I didn’t know what to do. The location of the young woman’s pain was consistent with appendicitis, but the level of pain wasn’t. The classic exam findings of marked tenderness, worse when pressure rapidly removed, and a firm abdomen, were absent. Her blood work was normal, and she didn’t have a fever. I did not think I could justify taking her to the operating room, but I wasn’t comfortable sending her home either. I had only been a doctor for a few months, so I did not have much experience to draw on.
It was 1990 and the medical profession hadn’t yet figured out the value of CAT scans and ultrasounds for diagnosing appendicitis so all I had to go on was my head and my hands. I felt badly that the patient had me for her doctor and worried that I would make the wrong diagnosis. I remembered that the symptoms of appendicitis typically increased over time so I admitted her to the hospital with the plan of checking her every few hours. I figured that the pain would either get better or get worse, and that time would prove to be the best diagnostic tool. I was confident that the answer would come within a few hours. It didn’t.
Six hours later nothing had changed. She still had pain and tenderness over the appendix, and nothing else. I knew enough to worry but did not feel like I knew enough to make a decision. I nervously decided to call the surgeon on call and ask him for advice. He was the Chief of Staff for the hospital and had a reputation for being a no-nonsense jerk with a tendency to yell at stupid interns, but he was the man who would be doing the surgery if surgery was needed. I was afraid he would be bothered by my call, but it was 11 PM and I was pretty sure his mood would only get worse the longer I waited, so I called his answering service.
He returned my page within minutes. In typical intern fashion I launched into a detailed explanation of the patient’s history and physical examination. I had barely begun my story when he interrupted me. “Do you want to take her to the operating room or not?” he demanded. Taken aback, I attempted to explain to him my uncertainty. He wanted nothing to do with my lack of confidence.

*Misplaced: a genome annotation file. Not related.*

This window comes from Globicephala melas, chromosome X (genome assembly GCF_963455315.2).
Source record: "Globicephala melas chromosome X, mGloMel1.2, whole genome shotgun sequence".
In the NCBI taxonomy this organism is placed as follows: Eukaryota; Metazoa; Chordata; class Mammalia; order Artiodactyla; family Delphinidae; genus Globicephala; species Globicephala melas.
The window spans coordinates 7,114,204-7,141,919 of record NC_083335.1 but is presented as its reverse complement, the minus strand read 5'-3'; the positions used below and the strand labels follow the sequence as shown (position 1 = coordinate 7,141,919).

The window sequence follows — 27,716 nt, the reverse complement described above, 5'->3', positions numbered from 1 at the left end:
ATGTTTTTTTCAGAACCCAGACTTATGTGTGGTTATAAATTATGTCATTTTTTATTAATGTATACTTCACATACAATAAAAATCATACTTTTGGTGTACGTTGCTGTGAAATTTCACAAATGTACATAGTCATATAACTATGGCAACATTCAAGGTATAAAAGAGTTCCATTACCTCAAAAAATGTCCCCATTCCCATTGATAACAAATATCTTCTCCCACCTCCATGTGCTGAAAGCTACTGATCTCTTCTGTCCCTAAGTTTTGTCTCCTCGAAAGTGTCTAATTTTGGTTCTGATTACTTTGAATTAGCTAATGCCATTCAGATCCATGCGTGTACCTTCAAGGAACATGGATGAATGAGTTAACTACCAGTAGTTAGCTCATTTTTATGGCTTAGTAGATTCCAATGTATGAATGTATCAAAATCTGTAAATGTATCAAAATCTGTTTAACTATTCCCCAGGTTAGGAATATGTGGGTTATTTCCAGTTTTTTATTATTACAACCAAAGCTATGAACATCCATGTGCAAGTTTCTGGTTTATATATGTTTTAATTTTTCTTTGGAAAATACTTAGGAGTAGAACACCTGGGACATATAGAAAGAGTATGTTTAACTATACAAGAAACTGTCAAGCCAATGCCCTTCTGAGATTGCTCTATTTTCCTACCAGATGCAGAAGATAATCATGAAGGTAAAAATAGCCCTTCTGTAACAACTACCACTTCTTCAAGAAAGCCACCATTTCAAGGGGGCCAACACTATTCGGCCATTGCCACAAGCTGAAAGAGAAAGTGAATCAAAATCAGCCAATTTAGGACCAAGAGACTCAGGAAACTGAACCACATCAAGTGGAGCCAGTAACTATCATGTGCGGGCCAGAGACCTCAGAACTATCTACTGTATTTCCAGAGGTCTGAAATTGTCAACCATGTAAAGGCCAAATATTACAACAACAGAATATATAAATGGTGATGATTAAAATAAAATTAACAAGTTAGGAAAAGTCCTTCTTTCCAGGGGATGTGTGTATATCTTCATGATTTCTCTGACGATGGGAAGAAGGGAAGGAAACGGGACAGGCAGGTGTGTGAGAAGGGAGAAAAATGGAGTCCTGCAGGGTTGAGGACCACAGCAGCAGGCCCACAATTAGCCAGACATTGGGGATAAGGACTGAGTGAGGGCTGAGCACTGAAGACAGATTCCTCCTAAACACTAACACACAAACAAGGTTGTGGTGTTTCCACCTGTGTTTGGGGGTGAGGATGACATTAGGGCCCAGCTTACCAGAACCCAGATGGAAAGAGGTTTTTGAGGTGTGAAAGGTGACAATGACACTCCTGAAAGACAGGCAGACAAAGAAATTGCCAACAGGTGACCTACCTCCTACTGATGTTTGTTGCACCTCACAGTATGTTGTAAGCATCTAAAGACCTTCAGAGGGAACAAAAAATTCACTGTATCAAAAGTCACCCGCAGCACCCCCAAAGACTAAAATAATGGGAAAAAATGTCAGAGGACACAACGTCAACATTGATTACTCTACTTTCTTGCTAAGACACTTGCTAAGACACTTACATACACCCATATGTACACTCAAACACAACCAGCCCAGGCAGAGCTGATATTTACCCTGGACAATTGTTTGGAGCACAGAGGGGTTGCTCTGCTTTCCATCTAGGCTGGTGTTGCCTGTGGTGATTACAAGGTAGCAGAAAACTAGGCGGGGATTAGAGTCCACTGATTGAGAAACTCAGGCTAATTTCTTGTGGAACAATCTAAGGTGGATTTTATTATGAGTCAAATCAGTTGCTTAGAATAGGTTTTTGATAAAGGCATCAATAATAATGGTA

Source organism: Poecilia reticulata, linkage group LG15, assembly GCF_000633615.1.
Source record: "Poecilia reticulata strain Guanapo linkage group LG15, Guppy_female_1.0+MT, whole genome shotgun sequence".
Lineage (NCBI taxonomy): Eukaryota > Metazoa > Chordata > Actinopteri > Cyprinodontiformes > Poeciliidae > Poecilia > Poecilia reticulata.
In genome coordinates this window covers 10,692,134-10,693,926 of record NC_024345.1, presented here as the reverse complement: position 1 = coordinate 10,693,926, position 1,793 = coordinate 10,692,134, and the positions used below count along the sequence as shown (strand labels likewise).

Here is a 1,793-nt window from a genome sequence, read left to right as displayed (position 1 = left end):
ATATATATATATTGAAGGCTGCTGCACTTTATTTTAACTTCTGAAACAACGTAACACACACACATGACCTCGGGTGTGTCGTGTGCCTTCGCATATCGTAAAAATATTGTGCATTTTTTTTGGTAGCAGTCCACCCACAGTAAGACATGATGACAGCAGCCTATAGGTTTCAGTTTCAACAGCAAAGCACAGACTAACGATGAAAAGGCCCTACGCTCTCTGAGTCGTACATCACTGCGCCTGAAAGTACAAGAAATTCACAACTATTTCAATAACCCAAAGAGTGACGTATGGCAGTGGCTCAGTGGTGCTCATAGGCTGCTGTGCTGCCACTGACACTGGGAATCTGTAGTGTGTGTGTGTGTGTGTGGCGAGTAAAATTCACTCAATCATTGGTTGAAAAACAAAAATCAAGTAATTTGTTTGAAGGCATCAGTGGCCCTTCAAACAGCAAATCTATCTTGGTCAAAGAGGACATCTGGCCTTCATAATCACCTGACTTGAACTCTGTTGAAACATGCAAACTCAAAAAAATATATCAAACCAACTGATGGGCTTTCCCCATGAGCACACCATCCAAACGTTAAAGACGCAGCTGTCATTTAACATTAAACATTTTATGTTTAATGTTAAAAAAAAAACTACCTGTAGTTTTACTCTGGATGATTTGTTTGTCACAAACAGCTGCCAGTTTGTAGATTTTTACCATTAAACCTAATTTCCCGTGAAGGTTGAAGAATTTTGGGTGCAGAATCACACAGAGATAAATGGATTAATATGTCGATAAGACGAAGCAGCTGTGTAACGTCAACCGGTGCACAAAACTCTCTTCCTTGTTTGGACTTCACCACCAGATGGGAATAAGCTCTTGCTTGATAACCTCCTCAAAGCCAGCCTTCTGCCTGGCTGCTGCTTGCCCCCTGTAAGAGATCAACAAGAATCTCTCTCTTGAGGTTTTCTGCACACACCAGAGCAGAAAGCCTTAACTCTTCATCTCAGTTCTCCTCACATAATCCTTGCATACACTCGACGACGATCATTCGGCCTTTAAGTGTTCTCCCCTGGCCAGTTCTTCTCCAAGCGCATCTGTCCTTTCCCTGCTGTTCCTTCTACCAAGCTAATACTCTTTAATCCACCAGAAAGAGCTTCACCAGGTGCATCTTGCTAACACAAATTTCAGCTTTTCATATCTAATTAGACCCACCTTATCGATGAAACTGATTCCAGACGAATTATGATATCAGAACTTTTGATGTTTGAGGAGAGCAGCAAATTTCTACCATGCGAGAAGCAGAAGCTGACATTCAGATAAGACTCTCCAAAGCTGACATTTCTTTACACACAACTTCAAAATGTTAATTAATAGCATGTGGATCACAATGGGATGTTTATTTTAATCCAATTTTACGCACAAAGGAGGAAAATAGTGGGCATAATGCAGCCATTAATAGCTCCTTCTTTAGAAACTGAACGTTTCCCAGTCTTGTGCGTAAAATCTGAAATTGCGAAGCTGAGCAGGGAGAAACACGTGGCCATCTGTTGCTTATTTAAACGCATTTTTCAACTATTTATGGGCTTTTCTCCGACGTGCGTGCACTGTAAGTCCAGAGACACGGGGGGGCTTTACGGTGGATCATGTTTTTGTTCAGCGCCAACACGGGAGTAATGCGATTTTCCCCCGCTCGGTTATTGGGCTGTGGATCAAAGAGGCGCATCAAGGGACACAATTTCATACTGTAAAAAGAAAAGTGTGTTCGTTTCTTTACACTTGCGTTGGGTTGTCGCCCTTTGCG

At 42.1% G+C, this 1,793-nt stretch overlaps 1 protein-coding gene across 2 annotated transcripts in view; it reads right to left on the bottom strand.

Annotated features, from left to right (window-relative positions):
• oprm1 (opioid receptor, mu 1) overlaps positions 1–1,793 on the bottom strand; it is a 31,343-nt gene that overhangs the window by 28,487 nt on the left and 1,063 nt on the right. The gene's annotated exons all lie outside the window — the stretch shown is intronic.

“You’re the doctor, I’m the consultant. Be a doctor. Make the call. You say the word and I’ll do the surgery. If you don’t want to do the surgery then hang up the phone and let me go back to sleep. Make the call.”
His words were like a punch in the stomach. It was time for me to “grow up” and be a doctor. The fact that the evidence wasn’t clear was irrelevant. A decision had to be made and it was up to me to make it, right then and there.
I made up my mind as I spoke my reply, “If it was my wife, I would want her in the operating room.”
“I’ll call the OR,” he answered.
A little over 30 minutes later I was standing across from the surgeon as he made the incision in her abdomen. I watched as he reached in with his gloved handed and gently worked to bring the appendix into view. It was not in its most common position. It was swollen and infected but it was tucked behind the cecum in such a way that the cecum blunted the pressure of examining fingers. It would have ruptured before the diagnosis became clear. Waiting would have brought harm.
As he prepared to remove the appendix the surgeon looked up at me. From behind his mask he said, “You made a good call.”
I have never forgotten his words, for they have meaning beyond medicine. I learned a life lesson that night. Sometimes there is no one to turn to but yourself. We can’t always wait for things to be clear. Sometimes being a grown up is about making the best decision we can in the moment and learning accepting the consequences.